Computer developers started looking to multimedia as a delivery system of information using text, pictures, audio, and video. Multimedia computers could be used to increase efficiency and productivity on the job, provide information at out fingertips in the home, and help students learn more effectively both in and out of the classroom. These personal gains meant that people would see computers as practical and useful tools in their everyday lives. Since the late 1980s, multimedia technology and applications have found many places in our lives, at home where a wide variety of games and reference products such as encyclopedias and cookbooks are put to use, at the office where marketing presentations and training are essential how to get a new job done, at school where interactive software programs assist students in learning mathematics, science, and new languages, in shopping malls where interactive computer terminals, called kiosks, help us to design greeting cards or to find out where specific stores are located. Multimedia teaching systems combine texts, graphics, sound and animation. A well designed multimedia teaching system should enhance the communication of ideas. The main goal of communication is to direct the learner’s attention to more important information on the screen. The interaction is one of the most important constituent of computer-based teaching and learning. Interactive learning is a key mechanism for the development of cognitive skills. If a computer interaction system contains well designed examples, simulations, and animations then it can be used to stimulate cognition and learning. Techniques and examples of simulations allow a student to experiment with phenomena which are too complex or expensive to be reproduced in a lab, but which can be modeled using computer environments. One of the main challenges when developing multimedia teaching systems is the capability to adapt the learning experience to different users. The design of adaptive multimedia teaching systems requires significant effort, since dependencies between educational characteristics of learning resources and learner characteristics are too complex to exhaust all possible combinations. Karampiperis and Sampson (2006), address the design problem of the adaptation model proposing an alternative sequencing method that instead of generating the learning path by populating a concept sequence with available learning resources based on adaptation rules, it first generates all possible sequences that match the learning goal in hand and then adaptively selects the desired sequence, based on the use of a decision model that estimates the suitability of learning resources for a targeted learner. Adaptability requires an appropriate scheme for sequencing the learning material to different students. The learning objects presuppose the existence of an environment with the capacity to decide which object is to be presented next. To accomplish adaptation of the educational content to the particular needs of every learner it is necessary, however, for content to be described appropriately and in enough detail for a system to be able to automatically and dynamically establish the most appropriate sequencing of the learning objects for each learner (Supic,H.2009).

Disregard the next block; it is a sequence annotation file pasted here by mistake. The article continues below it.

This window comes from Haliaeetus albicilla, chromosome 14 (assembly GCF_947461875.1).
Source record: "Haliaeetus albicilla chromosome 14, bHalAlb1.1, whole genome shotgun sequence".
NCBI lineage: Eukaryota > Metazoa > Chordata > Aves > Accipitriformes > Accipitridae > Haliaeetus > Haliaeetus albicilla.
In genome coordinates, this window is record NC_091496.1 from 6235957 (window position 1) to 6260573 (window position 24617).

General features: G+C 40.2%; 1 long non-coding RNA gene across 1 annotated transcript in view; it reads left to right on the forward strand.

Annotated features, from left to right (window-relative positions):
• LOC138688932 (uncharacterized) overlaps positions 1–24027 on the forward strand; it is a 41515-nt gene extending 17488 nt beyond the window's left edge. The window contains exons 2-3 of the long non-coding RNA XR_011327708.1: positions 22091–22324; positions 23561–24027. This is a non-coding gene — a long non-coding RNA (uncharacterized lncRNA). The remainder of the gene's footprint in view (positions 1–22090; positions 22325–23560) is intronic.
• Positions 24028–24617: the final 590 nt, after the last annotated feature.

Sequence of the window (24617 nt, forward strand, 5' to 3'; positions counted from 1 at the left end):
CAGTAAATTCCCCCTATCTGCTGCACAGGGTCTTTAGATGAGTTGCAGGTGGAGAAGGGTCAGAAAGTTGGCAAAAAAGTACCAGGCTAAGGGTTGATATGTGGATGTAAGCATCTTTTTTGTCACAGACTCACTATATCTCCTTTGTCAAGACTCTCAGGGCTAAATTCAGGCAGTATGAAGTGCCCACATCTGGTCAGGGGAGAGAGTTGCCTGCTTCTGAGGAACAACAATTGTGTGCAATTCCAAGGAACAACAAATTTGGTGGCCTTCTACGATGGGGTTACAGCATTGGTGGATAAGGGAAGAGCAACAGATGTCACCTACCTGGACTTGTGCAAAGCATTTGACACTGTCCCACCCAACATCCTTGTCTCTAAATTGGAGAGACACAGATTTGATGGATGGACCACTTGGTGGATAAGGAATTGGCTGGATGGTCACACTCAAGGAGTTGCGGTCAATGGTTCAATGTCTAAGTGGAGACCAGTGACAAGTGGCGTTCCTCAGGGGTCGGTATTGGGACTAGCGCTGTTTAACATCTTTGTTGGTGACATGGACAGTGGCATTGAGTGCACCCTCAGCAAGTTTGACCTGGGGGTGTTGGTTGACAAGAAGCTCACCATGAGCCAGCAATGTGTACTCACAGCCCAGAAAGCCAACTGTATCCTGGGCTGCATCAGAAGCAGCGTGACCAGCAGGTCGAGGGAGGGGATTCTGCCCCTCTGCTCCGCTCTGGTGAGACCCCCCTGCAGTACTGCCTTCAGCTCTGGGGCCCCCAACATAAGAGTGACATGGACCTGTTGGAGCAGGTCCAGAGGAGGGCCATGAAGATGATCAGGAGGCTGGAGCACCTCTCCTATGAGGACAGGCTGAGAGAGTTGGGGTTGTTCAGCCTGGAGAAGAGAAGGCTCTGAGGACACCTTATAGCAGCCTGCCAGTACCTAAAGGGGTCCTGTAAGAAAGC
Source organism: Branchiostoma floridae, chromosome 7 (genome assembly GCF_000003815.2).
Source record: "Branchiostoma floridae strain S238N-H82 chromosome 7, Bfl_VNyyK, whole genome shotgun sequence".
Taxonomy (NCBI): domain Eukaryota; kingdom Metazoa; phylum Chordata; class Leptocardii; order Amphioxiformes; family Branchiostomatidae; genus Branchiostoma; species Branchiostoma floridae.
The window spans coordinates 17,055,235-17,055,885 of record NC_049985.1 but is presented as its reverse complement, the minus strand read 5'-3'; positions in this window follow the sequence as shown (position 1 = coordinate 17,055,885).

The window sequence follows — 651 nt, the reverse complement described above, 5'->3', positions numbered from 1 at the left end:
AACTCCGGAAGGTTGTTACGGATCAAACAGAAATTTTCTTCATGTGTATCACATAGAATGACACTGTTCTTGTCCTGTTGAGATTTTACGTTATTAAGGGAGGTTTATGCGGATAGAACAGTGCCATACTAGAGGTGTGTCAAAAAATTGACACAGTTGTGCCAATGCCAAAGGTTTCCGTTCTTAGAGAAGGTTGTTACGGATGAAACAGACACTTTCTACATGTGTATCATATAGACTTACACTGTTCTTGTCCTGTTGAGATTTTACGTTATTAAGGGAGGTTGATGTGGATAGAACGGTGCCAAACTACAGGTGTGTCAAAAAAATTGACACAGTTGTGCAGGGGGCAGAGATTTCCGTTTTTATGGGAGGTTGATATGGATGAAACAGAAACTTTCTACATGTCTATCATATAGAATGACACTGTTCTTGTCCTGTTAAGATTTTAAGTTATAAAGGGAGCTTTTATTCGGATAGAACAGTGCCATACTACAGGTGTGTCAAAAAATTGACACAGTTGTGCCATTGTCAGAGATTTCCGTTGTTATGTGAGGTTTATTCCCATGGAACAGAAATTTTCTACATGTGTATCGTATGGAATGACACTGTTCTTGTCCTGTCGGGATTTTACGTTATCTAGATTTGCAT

1.1.1 Terminology and History of the Term
According to Albarino, (1966). The term “multimedia” was coined by Bob Goldstein (later ‘Bobb Goldsteinn’) to promote the July 1966 opening of his “LightWorks at L’Oursin” show at Southampton, Long Island. On August 10, 1966, Richard Albarino of Variety borrowed the terminology, reporting: “Brainchild of song scribe-comic Bob (‘Washington Square’) Goldstein, the ‘Lightworks’ is the latest multi-media music-cum-visuals to debut as discothèque fare. Two years later, in 1968, the term “multimedia” was re-appropriated to describe the work of a political consultant, David Sawyer, the husband of Iris Sawyer one of Goldstein’s producers at L’Oursin. In the intervening forty years, the word has taken on different meanings. In the late 1970s the term was used to describe presentations consisting of multi-projector slide shows timed to an audio track (Stewart, and Kowaltzke, 1997). However, by the 1990s ‘multimedia’ took on its current meaning. In the 1993 first edition of McGraw-Hill’s Multimedia: Making It Work, Vaughan, (1993) declared “Multimedia is any combination of text, graphic art, sound, animation, and video that is delivered by computer. When you allow the user the viewer of the project to control what and when these elements are delivered, it is interactive multimedia. When you provide a structure of linked elements through which the user can navigate, interactive multimedia becomes hypermedia.” The German language society, Gesellschaft für deutsche Sprache, decided to recognize the word’s significance and iniquitousness in the 1990s by awarding it the title of ‘Word of the Year’ in 1995. The institute summed up its rationale by stating “Multimedia has become a central word in the wonderful new media world” In common usage, the term multimedia refers to an electronically delivered combination of media including video, still images, audio, text in such a way that can be accessed interactively. Much of the content on the web today falls within this definition as understood by millions. Some computers which were marketed in the 1990s were called “multimedia” computers because they incorporated a CD-ROM drive, which allowed for the delivery of several hundred megabytes of video, picture, and audio data.